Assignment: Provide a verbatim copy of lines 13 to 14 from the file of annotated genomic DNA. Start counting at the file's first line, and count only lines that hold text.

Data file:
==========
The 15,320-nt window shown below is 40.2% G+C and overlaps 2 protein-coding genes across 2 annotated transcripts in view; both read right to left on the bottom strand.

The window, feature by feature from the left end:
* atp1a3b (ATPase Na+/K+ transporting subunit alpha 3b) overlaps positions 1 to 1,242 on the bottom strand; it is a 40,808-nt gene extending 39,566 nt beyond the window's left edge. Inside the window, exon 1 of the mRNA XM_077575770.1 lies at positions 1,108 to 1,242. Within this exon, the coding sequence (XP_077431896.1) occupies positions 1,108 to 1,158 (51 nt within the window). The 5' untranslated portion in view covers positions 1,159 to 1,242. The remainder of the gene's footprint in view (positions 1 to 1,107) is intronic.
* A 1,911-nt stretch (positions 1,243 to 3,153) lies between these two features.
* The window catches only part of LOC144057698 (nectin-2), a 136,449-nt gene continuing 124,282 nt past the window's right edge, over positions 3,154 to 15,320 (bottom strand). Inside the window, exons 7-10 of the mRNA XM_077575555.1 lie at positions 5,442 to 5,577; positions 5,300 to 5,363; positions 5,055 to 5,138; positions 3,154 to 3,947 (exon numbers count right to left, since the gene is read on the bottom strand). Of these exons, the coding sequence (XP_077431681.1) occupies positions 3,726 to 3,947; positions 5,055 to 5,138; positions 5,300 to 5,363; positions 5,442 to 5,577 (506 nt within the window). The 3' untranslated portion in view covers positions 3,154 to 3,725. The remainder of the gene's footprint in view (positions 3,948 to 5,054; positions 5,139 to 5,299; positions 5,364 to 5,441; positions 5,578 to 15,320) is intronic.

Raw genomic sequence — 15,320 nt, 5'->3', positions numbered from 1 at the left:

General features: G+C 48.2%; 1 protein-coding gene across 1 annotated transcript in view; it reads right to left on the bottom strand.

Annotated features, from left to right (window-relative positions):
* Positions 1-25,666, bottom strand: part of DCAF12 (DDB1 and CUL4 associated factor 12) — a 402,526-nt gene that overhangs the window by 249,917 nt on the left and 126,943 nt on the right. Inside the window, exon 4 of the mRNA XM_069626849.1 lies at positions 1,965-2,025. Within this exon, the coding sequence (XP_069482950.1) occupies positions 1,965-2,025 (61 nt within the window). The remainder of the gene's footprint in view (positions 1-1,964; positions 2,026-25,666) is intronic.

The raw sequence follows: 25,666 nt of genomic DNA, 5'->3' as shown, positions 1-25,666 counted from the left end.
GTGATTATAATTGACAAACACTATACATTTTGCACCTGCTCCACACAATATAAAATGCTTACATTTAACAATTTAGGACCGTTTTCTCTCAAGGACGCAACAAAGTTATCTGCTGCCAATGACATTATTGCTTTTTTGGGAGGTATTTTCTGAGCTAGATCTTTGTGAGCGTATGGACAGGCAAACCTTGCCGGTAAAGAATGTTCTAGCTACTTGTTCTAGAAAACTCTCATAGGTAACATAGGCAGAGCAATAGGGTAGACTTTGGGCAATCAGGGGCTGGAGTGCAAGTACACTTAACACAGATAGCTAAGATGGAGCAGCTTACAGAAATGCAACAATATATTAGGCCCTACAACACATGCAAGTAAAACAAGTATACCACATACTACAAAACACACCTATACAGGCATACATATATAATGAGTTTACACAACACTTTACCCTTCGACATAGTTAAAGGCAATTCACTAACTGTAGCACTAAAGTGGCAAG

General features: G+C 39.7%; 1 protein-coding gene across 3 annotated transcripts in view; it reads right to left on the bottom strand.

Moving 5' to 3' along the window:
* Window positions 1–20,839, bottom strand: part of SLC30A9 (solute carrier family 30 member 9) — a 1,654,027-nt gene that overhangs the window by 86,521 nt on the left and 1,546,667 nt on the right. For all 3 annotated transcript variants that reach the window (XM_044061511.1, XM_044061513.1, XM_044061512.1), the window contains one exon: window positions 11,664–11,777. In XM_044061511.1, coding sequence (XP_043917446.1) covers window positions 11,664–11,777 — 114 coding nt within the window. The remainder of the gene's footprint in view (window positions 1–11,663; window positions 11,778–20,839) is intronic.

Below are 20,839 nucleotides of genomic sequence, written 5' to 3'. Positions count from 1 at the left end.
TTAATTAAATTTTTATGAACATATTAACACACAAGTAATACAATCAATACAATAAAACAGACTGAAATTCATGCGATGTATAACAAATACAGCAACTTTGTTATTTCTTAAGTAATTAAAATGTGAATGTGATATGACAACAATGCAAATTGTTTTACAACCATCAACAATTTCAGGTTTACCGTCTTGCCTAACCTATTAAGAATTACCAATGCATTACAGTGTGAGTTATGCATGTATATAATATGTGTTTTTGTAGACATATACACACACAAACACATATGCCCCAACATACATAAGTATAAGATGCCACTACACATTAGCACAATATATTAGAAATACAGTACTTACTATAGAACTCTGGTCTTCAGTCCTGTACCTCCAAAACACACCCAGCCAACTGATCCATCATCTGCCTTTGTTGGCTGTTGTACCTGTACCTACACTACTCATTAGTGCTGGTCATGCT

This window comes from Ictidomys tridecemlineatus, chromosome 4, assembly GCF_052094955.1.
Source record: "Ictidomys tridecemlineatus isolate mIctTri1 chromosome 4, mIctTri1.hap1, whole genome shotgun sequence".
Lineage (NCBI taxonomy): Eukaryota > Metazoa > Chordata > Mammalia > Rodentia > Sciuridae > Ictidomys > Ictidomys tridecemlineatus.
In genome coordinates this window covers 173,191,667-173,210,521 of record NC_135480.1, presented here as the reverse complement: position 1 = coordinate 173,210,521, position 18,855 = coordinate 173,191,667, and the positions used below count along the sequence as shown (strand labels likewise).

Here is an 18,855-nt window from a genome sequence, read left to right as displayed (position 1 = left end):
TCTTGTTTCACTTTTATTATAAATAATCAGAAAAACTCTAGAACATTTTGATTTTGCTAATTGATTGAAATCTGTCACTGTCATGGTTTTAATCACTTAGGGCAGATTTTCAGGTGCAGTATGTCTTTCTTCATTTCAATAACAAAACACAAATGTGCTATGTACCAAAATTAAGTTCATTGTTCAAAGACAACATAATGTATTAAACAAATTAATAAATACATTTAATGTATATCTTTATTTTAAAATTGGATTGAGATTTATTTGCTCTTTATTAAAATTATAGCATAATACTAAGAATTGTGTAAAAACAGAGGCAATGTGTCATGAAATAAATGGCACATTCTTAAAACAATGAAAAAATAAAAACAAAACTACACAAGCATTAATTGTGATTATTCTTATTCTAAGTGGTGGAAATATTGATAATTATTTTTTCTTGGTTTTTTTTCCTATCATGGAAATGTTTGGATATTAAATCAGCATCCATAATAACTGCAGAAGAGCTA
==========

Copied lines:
Moving 5' to 3' along the window:
* Window positions 1–20,839, bottom strand: part of SLC30A9 (solute carrier family 30 member 9) — a 1,654,027-nt gene that overhangs the window by 86,521 nt on the left and 1,546,667 nt on the right. For all 3 annotated transcript variants that reach the window (XM_044061511.1, XM_044061513.1, XM_044061512.1), the window contains one exon: window positions 11,664–11,777. In XM_044061511.1, coding sequence (XP_043917446.1) covers window positions 11,664–11,777 — 114 coding nt within the window. The remainder of the gene's footprint in view (window positions 1–11,663; window positions 11,778–20,839) is intronic.